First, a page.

Writing in the Wall Street Journal, Chris Herring points out that this season, Carmelo Anthony has actually not shot well late in the game, though over his career he’s been significantly better than just about everyone else.
But the Knicks have failed this season when relying late on Anthony, who has gone 1-for-10 on last-minute shots that would have either tied or won a game.
That isn’t to say that Anthony—a six-time All-Star who won his first NBA scoring crown this season—is incapable of hitting a big shot. In fact, he entered this season having hit 44.6% of his potential game-winning or game-tying shots in the final 24 seconds of games the past 10 years. That is the NBA’s highest mark in that span, according to Stats LLC. (The league average was 28%, a percentage that LeBron James, Kevin Durant and Kobe Bryant all hovered around.)
There’s a lot that could be said about this topic. Naturally, the amount Carmelo shoots matters more when he’s missing the majority of them, then it does on one of those sublime days when he’s simply making everything in sight. Days, it should be noted, that happen pretty frequently.
But the subject of so-called hero ball has not only been a topic du jour for many years now, but came up again during Monday night’s OKC-HOU clash when the two teams alternated going one-on-one in the closing minutes to equally dreadful results.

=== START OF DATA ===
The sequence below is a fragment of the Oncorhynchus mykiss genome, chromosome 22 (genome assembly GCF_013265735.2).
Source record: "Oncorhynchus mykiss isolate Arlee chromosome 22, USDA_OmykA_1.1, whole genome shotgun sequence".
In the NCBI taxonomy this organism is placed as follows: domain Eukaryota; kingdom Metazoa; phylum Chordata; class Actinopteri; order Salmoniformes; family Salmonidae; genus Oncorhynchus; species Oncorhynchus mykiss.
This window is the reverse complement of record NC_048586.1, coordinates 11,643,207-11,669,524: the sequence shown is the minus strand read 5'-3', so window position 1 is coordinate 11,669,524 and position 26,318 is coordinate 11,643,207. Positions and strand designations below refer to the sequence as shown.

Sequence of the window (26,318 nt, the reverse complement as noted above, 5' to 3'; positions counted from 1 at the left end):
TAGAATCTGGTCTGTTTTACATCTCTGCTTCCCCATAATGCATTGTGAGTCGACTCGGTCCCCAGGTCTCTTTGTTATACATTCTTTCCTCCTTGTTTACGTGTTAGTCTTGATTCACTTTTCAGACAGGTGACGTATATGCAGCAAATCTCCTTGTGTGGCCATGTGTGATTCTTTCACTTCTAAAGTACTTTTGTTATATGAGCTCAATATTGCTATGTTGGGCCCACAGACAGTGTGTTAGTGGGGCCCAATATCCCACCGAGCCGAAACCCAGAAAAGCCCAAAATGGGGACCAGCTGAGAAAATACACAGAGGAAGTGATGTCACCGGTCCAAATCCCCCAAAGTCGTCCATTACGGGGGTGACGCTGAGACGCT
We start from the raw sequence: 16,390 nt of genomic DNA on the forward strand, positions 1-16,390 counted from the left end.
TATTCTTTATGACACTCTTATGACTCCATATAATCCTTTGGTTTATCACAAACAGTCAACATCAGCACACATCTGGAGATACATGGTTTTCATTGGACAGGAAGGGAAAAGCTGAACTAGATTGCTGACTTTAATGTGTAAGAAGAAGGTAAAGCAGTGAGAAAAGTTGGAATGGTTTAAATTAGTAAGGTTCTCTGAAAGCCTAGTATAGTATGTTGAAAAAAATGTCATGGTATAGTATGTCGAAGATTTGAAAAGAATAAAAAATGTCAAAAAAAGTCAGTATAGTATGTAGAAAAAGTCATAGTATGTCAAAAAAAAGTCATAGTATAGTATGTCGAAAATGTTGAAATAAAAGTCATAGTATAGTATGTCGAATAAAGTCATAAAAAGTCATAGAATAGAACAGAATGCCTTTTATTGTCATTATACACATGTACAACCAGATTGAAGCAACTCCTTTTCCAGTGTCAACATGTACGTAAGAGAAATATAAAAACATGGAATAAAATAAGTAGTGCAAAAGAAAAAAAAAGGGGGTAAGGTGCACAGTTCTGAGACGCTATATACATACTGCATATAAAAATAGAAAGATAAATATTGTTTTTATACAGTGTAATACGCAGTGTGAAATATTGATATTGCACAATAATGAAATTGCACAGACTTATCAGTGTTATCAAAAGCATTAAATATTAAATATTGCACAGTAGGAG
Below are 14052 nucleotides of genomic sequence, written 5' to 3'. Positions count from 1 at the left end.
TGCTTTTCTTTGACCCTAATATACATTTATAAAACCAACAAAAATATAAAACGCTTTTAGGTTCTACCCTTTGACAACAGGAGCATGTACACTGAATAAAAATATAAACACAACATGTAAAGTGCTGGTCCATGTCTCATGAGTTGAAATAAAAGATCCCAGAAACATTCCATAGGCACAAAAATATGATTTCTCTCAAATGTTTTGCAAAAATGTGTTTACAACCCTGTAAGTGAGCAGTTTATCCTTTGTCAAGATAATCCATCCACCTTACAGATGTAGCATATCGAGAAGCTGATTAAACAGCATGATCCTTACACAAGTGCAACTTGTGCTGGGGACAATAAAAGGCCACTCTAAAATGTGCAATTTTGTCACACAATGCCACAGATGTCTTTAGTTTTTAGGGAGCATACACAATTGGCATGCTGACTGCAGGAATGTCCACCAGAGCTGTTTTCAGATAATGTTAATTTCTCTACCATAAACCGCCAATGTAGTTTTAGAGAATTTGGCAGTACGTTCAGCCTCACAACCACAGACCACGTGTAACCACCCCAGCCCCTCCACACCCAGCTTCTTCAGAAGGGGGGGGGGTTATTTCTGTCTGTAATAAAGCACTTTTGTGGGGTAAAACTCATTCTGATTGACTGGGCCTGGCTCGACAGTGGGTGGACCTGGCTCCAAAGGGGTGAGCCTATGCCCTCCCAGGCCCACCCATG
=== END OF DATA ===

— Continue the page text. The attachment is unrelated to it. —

I don’t think there’s much dispute to the idea that playoff basketball slows down, and that the end of games very often result in isolation plays for each opposing team’s best players. I’m not going to get into the complete merits of either approach, since that would take a really long while and I’m lazy, but I do think that there’s a psychology to this type of ball come playoff time that makes total sense to me that I think a lot of people overlook.
In the playoffs, every possession is valuable, but naturally the possessions in the closing moments take on enormous significance. A large amount of pressure builds on these moments for the players, but especially for the coaches. In many ways, the coaches are more likely to feel the full effects of the pressure because they have much less actual control over the outcomes than even they want to believe. Sure, they can call plays, but they have no ability to make the players run them the way they’d like. They are in some sense just sitting on those sidelines like a couple of impotent boobs. It’s a trying time.
And given how much is riding on these moments for the coach — their job status, legacies, etc. — the allure of simply getting the ball to their superstar player and asking him to score has to be awfully hard to pass up. “Should I design a complicated set I’m not entirely sure will work, one that may be dependent on what the other coach draws up himself, or should I just get the ball to Carmelo Anthony and make him figure it out?” Or in other words, if I’m going to lose a game, a loss I know I’ll likely carry with me for the rest of my life, who can I live with missing the shot?
Which isn’t to say the Knicks aren’t relying a little too much on Melo’s isolation so far this postseason, I think they probably are, but I also think it’s still a huge advantage to have players like Melo who can create shots even on bad possessions, especially late in games, and I can understand why coaches are so reluctant to go to anything else when the game is on the line.